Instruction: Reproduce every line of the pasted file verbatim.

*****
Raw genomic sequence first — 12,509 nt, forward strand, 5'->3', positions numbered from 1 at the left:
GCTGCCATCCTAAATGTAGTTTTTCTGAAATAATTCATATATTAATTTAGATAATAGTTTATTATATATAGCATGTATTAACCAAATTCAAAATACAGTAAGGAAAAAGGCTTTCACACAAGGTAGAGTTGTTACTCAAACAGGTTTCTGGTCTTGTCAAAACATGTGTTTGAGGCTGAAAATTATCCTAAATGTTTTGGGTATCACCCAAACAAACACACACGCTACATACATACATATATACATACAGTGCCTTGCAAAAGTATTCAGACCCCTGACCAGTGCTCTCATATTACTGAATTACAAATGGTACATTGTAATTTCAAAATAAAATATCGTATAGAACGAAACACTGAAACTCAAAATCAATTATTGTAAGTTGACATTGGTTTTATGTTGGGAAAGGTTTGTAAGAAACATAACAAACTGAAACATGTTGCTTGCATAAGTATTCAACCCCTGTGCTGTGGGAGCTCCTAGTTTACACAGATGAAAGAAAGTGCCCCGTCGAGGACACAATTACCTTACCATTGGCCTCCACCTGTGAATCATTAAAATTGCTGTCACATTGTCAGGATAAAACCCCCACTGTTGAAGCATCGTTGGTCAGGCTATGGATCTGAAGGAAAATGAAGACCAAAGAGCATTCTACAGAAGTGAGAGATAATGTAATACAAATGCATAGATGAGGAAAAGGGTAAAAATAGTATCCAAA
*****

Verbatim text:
Raw genomic sequence first — 12,509 nt, forward strand, 5'->3', positions numbered from 1 at the left:
GCTGCCATCCTAAATGTAGTTTTTCTGAAATAATTCATATATTAATTTAGATAATAGTTTATTATATATAGCATGTATTAACCAAATTCAAAATACAGTAAGGAAAAAGGCTTTCACACAAGGTAGAGTTGTTACTCAAACAGGTTTCTGGTCTTGTCAAAACATGTGTTTGAGGCTGAAAATTATCCTAAATGTTTTGGGTATCACCCAAACAAACACACACGCTACATACATACATATATACATACAGTGCCTTGCAAAAGTATTCAGACCCCTGACCAGTGCTCTCATATTACTGAATTACAAATGGTACATTGTAATTTCAAAATAAAATATCGTATAGAACGAAACACTGAAACTCAAAATCAATTATTGTAAGTTGACATTGGTTTTATGTTGGGAAAGGTTTGTAAGAAACATAACAAACTGAAACATGTTGCTTGCATAAGTATTCAACCCCTGTGCTGTGGGAGCTCCTAGTTTACACAGATGAAAGAAAGTGCCCCGTCGAGGACACAATTACCTTACCATTGGCCTCCACCTGTGAATCATTAAAATTGCTGTCACATTGTCAGGATAAAACCCCCACTGTTGAAGCATCGTTGGTCAGGCTATGGATCTGAAGGAAAATGAAGACCAAAGAGCATTCTACAGAAGTGAGAGATAATGTAATACAAATGCATAGATGAGGAAAAGGGTAAAAATAGTATCCAAA